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MTA plans to deploy bleach to combat the potential spread of coronavirus | amNewYork

MTA plans to deploy bleach to combat the potential spread of coronavirus

A straphanger wipes his nose as a downtown 5 train pulls into the Brooklyn Borough Hall station. (Photo by Mark Hallum)

The MTA, at the direction of Governor Andrew Cuomo, is planning to prevent the spread of coronavirus on the transit system by bombarding buses and trains with bleach.

While the transit leaders spent Monday strategizing for the bleach campaign against COVID-19, both Cuomo and Mayor Bill de Blasio attempted that morning to sooth public apprehension about the disease developing in western states such as Washington.

“We’re going to be instituting new cleaning protocols in our schools, on public transportation, et cetera,” Cuomo said. “They will use a disinfectant, many will use bleach which is a good protocol in the flu season anyway. So if it smells like bleach when you get on the bus… it’s not bad cologne or perfume, it’s bleach.”

The MTA did not have details of the bleach assault plan as of amNewYork Metro’s print deadline Monday night. Regardless of what the final disinfectant plan will look like, it won’t be a small task, considering the 472 stations across the subway system, not mention the size of their bus fleet as well as Long Island Rail Road and Metro-North.

At the MTA’s Feb. 26 board meeting, Chair and CEO Pat Foye said the authority is following the recommendation of the Centers for Disease Control in its approach to the epidemic.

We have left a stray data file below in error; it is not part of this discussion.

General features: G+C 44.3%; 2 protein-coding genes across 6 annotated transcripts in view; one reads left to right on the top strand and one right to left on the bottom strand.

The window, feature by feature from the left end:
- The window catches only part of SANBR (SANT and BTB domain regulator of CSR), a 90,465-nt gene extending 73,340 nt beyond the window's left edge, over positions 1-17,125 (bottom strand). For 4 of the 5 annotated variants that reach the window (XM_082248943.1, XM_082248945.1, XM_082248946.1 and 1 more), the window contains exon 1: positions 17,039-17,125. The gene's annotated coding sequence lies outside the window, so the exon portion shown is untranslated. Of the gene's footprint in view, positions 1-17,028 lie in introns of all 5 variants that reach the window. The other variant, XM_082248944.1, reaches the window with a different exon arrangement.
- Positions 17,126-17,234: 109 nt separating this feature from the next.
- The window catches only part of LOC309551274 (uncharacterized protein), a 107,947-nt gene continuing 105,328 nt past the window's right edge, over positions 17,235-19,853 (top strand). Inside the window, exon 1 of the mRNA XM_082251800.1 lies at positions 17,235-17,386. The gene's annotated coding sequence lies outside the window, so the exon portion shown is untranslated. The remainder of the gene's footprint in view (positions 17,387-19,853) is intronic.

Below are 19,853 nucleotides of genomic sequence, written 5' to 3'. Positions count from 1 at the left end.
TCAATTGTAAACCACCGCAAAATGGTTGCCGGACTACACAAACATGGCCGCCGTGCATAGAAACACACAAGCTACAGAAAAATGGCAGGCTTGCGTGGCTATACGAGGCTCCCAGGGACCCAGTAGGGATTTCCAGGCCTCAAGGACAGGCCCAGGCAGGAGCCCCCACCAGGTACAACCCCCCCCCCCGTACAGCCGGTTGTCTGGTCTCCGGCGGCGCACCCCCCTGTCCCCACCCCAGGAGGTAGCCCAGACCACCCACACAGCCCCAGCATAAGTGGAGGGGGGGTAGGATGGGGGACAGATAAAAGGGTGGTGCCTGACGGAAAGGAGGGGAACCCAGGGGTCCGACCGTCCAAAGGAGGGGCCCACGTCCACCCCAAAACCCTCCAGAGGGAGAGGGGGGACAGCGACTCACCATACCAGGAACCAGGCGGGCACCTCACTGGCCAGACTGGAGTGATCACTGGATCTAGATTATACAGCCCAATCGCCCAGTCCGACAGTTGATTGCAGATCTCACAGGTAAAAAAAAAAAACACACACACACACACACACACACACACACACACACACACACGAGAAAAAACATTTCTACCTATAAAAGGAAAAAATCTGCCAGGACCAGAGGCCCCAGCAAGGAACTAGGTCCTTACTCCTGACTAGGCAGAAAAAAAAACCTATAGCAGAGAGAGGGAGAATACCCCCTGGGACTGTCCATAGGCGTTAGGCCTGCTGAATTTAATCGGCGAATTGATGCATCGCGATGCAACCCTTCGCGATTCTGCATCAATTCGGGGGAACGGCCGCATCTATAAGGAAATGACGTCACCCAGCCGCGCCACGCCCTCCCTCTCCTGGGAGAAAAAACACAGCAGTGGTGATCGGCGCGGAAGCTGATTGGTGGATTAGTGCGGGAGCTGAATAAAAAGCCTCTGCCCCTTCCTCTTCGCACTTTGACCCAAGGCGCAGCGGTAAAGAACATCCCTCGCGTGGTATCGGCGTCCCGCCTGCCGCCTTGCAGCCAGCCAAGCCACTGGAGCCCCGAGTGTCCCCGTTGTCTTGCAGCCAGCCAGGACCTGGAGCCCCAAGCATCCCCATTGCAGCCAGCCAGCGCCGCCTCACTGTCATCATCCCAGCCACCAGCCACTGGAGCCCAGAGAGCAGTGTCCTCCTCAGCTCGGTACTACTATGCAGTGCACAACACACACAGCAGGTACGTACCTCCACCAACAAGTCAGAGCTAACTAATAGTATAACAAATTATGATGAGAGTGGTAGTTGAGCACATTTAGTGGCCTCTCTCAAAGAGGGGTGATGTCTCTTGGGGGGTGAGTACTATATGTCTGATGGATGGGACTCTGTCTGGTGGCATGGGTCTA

“We’re doing a daily call here at the MTA with each of the agencies, we’ve been in contact and are looking for direction from the CDC and the New York State Department of Health,” Foye said. 

When asked what specific actions the MTA would take if worse came to worst, Foye refused to “speculate” on measures to address a sudden New York City outbreak. Nevertheless, he stressed, the organization is stocking up on masks.

“We will take appropriate action, but I’m not going to speculate on that,” Foye added.

How are other transit systems across the globe dealing with preventing the epidemic? 

In San Francisco, BART General Manager Bob Powers was chewed out by other members at a regular board meeting on Feb. 28 for having no real strategy beyond providing hand sanitizer to employees. Critics said the effort should be extended to commuters as well.

The Toronto Transit Commission got flack as well for not distributing hand sanitizer out in stations. The same was true for TTC employees who received sanitary products, but that there was not effort to distribute to straphangers, according to the Toronto Sun.

This was followed by news that Ontario had confirmed 18 cases, the Sun reported.

Both the BART and TTC, the third largest subway network in North America, have passed the blame on to organizations such as the Centers for Disease Control, claiming that they are simply following their recommendations.

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